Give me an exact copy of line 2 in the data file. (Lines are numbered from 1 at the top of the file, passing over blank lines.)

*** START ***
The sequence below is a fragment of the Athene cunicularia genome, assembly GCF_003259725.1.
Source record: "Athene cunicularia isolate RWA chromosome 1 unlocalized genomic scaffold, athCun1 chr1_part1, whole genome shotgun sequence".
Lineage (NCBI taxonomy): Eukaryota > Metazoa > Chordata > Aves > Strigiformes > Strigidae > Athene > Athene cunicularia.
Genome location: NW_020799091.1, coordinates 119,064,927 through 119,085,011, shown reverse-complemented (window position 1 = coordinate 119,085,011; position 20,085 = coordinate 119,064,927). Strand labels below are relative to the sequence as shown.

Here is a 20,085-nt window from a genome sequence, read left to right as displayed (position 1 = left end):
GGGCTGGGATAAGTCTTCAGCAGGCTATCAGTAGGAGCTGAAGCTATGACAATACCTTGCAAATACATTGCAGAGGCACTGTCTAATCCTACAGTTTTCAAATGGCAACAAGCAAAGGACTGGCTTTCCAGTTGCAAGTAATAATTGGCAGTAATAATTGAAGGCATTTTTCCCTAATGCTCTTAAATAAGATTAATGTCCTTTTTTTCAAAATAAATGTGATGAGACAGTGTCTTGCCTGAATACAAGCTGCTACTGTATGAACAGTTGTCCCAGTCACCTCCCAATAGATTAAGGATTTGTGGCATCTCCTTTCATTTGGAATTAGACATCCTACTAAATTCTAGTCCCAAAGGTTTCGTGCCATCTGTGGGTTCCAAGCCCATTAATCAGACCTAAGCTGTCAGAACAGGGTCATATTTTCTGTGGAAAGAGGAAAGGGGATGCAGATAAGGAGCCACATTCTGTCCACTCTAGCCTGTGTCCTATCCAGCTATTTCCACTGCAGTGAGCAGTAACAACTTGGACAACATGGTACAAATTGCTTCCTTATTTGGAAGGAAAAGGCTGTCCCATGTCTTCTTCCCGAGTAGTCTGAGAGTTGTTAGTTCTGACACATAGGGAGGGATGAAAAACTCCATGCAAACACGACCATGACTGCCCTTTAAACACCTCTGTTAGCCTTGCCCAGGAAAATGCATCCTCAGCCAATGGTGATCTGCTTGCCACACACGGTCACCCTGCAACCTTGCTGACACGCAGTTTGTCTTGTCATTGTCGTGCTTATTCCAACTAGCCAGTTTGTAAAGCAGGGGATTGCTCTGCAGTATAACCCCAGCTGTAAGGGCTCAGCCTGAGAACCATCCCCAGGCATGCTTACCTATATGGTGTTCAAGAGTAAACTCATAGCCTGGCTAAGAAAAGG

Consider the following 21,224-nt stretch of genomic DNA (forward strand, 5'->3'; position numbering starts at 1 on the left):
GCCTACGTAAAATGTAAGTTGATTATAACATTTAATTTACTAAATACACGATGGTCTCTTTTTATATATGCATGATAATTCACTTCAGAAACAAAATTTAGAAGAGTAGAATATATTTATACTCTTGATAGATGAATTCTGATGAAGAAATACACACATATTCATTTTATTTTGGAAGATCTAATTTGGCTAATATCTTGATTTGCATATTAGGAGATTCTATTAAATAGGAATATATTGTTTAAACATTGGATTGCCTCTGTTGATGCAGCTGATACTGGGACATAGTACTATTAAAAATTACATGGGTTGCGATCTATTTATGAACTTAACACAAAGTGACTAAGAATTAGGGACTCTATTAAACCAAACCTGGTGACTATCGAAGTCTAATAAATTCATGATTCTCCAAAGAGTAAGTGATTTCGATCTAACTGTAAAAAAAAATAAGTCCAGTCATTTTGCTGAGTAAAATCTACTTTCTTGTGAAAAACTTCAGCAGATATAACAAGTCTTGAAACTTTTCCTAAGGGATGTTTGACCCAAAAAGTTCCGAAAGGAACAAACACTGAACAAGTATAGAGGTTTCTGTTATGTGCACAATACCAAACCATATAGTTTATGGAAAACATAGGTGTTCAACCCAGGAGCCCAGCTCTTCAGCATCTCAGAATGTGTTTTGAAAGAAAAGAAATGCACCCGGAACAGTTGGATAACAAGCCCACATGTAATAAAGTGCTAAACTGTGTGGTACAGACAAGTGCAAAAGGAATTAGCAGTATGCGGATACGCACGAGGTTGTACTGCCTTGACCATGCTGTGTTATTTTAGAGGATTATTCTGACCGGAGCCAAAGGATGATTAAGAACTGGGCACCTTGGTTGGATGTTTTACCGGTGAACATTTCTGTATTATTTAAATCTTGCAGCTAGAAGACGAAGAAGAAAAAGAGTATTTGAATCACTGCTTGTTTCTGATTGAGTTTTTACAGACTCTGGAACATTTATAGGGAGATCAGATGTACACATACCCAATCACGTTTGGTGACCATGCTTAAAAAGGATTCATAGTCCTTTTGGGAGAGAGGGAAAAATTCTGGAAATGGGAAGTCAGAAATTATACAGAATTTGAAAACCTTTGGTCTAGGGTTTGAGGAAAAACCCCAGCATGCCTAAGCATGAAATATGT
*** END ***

Source record: "Athene cunicularia isolate RWA chromosome 1 unlocalized genomic scaffold, athCun1 chr1_part1, whole genome shotgun sequence".